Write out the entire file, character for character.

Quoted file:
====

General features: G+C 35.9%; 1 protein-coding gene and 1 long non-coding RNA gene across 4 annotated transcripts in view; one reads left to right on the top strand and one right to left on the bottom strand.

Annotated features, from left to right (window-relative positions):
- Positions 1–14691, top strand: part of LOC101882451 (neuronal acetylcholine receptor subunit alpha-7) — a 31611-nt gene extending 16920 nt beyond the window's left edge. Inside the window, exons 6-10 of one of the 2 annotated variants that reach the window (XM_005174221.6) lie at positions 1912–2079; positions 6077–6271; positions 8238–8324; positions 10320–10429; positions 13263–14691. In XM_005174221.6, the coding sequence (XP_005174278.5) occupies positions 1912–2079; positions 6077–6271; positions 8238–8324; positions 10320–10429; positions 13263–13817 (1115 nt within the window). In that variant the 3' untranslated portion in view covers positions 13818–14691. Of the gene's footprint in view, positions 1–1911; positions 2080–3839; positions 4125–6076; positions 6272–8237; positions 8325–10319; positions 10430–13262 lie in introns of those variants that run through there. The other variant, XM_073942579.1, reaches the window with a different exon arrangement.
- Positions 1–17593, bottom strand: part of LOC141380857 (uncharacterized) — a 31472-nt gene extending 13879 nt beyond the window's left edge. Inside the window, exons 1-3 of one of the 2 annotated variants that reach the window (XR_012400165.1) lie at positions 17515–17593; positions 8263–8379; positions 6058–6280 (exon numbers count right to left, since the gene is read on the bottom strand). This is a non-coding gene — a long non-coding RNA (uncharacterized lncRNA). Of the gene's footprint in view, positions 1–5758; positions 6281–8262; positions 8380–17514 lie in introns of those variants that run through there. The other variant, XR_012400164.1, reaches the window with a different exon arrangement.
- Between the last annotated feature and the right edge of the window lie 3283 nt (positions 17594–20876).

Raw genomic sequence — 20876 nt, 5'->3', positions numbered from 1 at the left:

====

General features: G+C 35.9%; 1 protein-coding gene and 1 long non-coding RNA gene across 4 annotated transcripts in view; one reads left to right on the top strand and one right to left on the bottom strand.

Annotated features, from left to right (window-relative positions):
- Positions 1–14691, top strand: part of LOC101882451 (neuronal acetylcholine receptor subunit alpha-7) — a 31611-nt gene extending 16920 nt beyond the window's left edge. Inside the window, exons 6-10 of one of the 2 annotated variants that reach the window (XM_005174221.6) lie at positions 1912–2079; positions 6077–6271; positions 8238–8324; positions 10320–10429; positions 13263–14691. In XM_005174221.6, the coding sequence (XP_005174278.5) occupies positions 1912–2079; positions 6077–6271; positions 8238–8324; positions 10320–10429; positions 13263–13817 (1115 nt within the window). In that variant the 3' untranslated portion in view covers positions 13818–14691. Of the gene's footprint in view, positions 1–1911; positions 2080–3839; positions 4125–6076; positions 6272–8237; positions 8325–10319; positions 10430–13262 lie in introns of those variants that run through there. The other variant, XM_073942579.1, reaches the window with a different exon arrangement.
- Positions 1–17593, bottom strand: part of LOC141380857 (uncharacterized) — a 31472-nt gene extending 13879 nt beyond the window's left edge. Inside the window, exons 1-3 of one of the 2 annotated variants that reach the window (XR_012400165.1) lie at positions 17515–17593; positions 8263–8379; positions 6058–6280 (exon numbers count right to left, since the gene is read on the bottom strand). This is a non-coding gene — a long non-coding RNA (uncharacterized lncRNA). Of the gene's footprint in view, positions 1–5758; positions 6281–8262; positions 8380–17514 lie in introns of those variants that run through there. The other variant, XR_012400164.1, reaches the window with a different exon arrangement.
- Between the last annotated feature and the right edge of the window lie 3283 nt (positions 17594–20876).

Raw genomic sequence — 20876 nt, 5'->3', positions numbered from 1 at the left: